Think Again: Engineering greater onshore efficiencies
Consider all costs when considering offshoring. Automation and other advanced technologies make a local smartforce more profitable.
When people decided to offshore manufacturing capacity they may have excluded some things from their return on investment equations.
1. It seems that 60% of manufacturers use “rudimentary total cost models” and ignore 20% of the cost of offshoring, according to Harry Moser, Reshoring Initiative Leader, citing an Archstone Consulting survey at IMTS 2010. Moser said going local can reduce a company’s total cost of ownership (TCO) of purchased parts and tooling and offer other benefits, while retaining and regaining U.S. manufacturing jobs. He provides TCO Estimator software free to help OEMs compare the true TCO of local vs. offshore sources and to help job shops sell the benefits of local sourcing to their customers. At a NTMA/PMA Contract Manufacturing Purchasing Fair in May, 57 representatives from large manufacturers and 113 custom U.S. manufacturers attended. OEMs found competitive domestic job shops to manufacture parts and tooling; 64% of the OEMs brought onshore at least some work that was off shored. The next fair is Oct. 29, 2010, in Mashantucket, CT.
2. Smart upgrades can increase profits: In considering cost of production in their current facilities, manufacturers may not have appropriately quantified process and technology upgrades, with appropriate amounts of automation to lower production costs, saving jobs in the process.
3. Plant employees need to encourage leadership, management and unions (if present), to collaborate with others in the enterprise to revise workflows, work rules, and apply automation where it makes the most sense, to preserve manufacturing jobs onshore. All involved need to keep key goals in mind – greater competitiveness, safety, sustainability, innovation, and speed to market. Automation and other advanced technologies need to continue to help manufacturing as they have agriculture, making it less labor intensive, safer, and more profitable.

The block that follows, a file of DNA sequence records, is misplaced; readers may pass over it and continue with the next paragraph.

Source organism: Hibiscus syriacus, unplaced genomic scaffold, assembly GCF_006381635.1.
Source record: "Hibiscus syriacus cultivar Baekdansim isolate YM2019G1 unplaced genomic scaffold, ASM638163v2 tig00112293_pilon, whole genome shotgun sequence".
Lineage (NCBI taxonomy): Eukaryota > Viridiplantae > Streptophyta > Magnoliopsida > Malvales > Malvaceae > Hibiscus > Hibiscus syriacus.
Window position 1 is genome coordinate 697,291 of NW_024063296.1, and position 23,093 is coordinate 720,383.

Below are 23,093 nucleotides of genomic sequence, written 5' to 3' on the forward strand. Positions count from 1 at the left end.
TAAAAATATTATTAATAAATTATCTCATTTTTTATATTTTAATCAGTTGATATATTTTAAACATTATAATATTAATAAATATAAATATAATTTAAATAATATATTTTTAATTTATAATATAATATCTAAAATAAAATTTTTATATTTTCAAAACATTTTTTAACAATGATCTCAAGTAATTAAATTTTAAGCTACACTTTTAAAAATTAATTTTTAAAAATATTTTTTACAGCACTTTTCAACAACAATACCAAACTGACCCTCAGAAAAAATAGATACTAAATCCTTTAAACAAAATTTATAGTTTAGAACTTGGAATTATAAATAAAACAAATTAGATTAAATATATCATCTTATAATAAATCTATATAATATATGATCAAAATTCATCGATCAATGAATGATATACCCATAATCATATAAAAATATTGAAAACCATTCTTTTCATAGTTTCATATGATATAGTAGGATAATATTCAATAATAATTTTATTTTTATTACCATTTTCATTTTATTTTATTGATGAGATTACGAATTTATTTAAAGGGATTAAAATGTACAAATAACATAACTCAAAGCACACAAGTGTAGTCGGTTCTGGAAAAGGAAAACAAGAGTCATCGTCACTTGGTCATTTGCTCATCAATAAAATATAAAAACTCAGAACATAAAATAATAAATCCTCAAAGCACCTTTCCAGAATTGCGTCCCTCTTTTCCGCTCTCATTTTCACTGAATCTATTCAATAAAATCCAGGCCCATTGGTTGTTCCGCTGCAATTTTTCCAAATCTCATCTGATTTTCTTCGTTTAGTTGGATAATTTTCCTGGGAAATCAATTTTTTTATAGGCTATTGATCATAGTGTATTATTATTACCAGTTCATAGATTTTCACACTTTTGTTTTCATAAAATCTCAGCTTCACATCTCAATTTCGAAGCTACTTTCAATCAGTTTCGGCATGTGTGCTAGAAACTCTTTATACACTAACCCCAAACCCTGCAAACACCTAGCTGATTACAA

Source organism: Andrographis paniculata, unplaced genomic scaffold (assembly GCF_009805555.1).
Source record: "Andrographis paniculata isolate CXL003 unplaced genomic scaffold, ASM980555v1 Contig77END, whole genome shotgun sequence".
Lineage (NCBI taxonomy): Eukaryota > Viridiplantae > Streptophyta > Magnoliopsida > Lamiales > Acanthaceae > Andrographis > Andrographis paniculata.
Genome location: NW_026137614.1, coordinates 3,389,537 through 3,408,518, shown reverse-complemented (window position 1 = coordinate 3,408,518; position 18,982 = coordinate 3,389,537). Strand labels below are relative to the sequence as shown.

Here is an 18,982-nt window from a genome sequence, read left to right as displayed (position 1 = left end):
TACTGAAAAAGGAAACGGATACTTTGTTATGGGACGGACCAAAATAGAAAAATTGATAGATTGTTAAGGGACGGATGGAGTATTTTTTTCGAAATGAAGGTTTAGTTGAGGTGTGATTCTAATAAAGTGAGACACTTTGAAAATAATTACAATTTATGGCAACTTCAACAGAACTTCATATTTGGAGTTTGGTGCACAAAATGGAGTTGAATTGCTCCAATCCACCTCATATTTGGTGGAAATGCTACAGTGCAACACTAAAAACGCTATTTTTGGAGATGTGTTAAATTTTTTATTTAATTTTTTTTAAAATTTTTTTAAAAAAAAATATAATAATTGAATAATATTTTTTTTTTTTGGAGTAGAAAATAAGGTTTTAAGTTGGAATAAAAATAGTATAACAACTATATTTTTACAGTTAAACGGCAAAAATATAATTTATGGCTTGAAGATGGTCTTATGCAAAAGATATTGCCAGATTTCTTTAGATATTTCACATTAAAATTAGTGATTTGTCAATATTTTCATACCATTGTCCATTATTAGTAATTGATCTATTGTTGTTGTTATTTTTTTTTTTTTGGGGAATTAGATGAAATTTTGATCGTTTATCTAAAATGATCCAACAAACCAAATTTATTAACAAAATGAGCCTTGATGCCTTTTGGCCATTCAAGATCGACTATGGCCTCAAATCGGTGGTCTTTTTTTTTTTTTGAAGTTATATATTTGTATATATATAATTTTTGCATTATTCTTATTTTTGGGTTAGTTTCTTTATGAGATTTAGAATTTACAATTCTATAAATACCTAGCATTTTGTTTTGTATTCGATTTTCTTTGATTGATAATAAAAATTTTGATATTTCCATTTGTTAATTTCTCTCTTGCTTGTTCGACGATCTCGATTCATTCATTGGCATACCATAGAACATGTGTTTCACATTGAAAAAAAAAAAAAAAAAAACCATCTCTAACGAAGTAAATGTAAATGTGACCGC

4. Spread the word: We need a manufacturing mandate and national manufacturing strategy. The Association for Manufacturing Technology, National Association of Manufacturers (p. 27), NEMA, and others have been explaining these needs to policymakers. AMT’s Manufacturing Mandate calls for a federal policy of collaboration among government, industry and academia. Policy would incentivize innovation and R&D in new products and manufacturing technologies; assure the availability of capital; increase global competitiveness; minimize structural cost burdens; and enhance collaboration between government, academia, and industry to build a better educated and trained “smartforce.”
They need your voices added to the mix, so their voices aren’t dismissed as special interests. Prosperity is special, and we all need to be more interested in explaining how smart U.S. manufacturing boosts U.S. prosperity.
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Annual Salary Survey
Before the calendar turned, 2016 already had the makings of a pivotal year for manufacturing, and for the world.
There were the big events for the year, including the United States as Partner Country at Hannover Messe in April and the 2016 International Manufacturing Technology Show in Chicago in September. There's also the matter of the U.S. presidential elections in November, which promise to shape policy in manufacturing for years to come.
But the year started with global economic turmoil, as a slowdown in Chinese manufacturing triggered a worldwide stock hiccup that sent values plummeting. The continued plunge in world oil prices has resulted in a slowdown in exploration and, by extension, the manufacture of exploration equipment.
Read more: 2015 Salary Survey